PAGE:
Cumberland Island stretches eighteen miles north and south and ranges from three fourths to two and a half miles wide. Expansive salt marshes and tidal estuaries are protected on the island’s west side, and, from the Atlantic Ocean to the east. Dense oak and pine forests, fresh water sloughs, and long sand dune ridges provide for plant and animal communities of great diversity. Over half of Cumberland is protected wilderness; many miles of trails provide excellent access.
Buried in the island’s soil are the relics of at least four thousand years of human history. The rich maritime ecology provided ample food: Aboriginal shell mounds line the island’s marsh side, testifying to the natural abundance. Spanish mission churches, British military outposts, African slave villages and antebellum plantation homes have almost completely disappeared. Over the past century the Carnegies allowed the fields that once grew cotton, indigo, rice, citrus and corn to return to forests of oak and pine.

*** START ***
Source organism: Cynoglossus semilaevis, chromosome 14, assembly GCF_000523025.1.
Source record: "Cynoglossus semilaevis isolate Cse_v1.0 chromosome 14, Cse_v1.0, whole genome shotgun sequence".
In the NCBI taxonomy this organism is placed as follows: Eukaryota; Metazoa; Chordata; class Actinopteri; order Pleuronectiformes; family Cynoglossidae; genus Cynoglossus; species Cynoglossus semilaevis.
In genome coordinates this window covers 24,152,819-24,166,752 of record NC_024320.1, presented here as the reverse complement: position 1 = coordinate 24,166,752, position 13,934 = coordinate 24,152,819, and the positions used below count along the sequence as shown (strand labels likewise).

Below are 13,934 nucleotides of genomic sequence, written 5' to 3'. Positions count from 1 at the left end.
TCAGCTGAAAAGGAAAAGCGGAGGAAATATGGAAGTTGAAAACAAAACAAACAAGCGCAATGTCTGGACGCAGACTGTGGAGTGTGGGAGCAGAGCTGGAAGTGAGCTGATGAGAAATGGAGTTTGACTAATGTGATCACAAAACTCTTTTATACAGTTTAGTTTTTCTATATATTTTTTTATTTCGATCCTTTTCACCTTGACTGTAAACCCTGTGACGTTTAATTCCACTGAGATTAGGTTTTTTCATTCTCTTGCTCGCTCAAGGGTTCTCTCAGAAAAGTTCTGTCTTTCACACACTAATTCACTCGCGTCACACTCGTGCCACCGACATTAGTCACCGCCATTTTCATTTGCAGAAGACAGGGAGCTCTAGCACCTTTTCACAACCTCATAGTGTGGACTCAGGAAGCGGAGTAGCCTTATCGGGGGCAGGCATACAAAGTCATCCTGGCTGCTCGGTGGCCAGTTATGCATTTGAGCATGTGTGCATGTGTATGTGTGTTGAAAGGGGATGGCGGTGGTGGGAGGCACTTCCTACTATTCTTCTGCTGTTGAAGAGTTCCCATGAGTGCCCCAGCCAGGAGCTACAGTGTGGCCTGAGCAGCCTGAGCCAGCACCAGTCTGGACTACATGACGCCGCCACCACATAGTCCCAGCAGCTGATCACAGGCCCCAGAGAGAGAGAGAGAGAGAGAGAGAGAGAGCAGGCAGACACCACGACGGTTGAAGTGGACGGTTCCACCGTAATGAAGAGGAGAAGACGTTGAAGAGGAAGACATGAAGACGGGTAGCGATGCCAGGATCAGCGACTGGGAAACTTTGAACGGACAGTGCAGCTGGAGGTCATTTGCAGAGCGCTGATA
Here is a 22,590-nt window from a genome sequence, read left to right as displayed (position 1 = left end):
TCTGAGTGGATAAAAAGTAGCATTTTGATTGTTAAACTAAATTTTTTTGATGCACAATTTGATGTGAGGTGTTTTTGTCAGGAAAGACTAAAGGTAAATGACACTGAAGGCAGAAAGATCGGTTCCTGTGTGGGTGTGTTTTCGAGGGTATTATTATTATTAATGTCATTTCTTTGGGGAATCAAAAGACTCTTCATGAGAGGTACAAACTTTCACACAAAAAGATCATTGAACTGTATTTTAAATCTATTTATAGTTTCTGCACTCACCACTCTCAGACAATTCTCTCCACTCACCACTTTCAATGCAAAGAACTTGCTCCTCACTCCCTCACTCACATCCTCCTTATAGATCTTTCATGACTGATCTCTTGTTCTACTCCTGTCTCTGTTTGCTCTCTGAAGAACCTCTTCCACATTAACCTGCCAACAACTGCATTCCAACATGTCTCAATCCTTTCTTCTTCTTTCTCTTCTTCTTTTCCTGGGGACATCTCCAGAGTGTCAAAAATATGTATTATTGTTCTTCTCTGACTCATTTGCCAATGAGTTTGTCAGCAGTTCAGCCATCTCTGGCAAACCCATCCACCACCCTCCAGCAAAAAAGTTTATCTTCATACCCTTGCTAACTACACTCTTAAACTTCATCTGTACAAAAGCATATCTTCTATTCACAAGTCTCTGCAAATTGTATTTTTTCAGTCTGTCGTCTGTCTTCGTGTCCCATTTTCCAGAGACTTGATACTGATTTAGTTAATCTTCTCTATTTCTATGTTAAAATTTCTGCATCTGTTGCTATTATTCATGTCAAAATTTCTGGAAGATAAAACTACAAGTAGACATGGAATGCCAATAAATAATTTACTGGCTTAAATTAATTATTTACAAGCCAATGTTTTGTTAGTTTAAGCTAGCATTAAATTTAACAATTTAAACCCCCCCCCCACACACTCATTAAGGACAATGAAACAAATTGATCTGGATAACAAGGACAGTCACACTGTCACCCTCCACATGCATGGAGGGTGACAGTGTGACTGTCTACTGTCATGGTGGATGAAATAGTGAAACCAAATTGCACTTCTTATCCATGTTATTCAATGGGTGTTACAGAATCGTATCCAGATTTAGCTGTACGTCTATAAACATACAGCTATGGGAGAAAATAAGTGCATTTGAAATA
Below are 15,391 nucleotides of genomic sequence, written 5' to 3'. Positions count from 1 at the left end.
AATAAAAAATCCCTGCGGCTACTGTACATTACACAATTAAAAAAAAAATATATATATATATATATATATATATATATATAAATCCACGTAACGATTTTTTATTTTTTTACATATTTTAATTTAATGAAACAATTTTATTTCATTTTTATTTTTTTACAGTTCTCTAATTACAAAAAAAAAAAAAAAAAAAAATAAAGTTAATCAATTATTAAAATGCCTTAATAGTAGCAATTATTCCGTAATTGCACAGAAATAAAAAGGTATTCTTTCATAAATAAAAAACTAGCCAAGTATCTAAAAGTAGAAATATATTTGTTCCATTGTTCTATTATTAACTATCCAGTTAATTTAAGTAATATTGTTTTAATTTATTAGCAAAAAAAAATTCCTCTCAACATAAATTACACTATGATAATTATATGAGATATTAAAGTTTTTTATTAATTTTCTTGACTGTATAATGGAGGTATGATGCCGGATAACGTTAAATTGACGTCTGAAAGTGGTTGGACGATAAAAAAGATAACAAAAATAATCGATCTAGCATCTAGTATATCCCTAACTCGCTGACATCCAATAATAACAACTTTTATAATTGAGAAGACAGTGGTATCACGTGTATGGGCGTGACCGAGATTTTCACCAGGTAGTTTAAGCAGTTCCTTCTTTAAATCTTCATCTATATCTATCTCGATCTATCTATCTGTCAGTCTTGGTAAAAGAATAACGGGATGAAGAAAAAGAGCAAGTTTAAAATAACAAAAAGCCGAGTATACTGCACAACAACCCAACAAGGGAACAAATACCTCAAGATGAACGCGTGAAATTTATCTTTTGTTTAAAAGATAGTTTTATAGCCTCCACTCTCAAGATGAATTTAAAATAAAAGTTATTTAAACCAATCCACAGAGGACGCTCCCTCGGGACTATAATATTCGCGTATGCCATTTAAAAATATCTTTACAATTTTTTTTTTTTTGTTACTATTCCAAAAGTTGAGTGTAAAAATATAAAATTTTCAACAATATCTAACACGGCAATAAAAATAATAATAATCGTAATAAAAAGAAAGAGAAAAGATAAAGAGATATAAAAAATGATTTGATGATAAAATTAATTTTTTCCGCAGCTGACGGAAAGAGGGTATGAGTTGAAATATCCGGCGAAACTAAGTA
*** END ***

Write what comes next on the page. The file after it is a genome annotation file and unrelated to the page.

Beneath this beautiful canopy, one can feel the presence of peoples and struggles past. While man’s imprint on the island has changed, the island’s natural beauty and abundance must have affected both the Native population and the Europeans alike.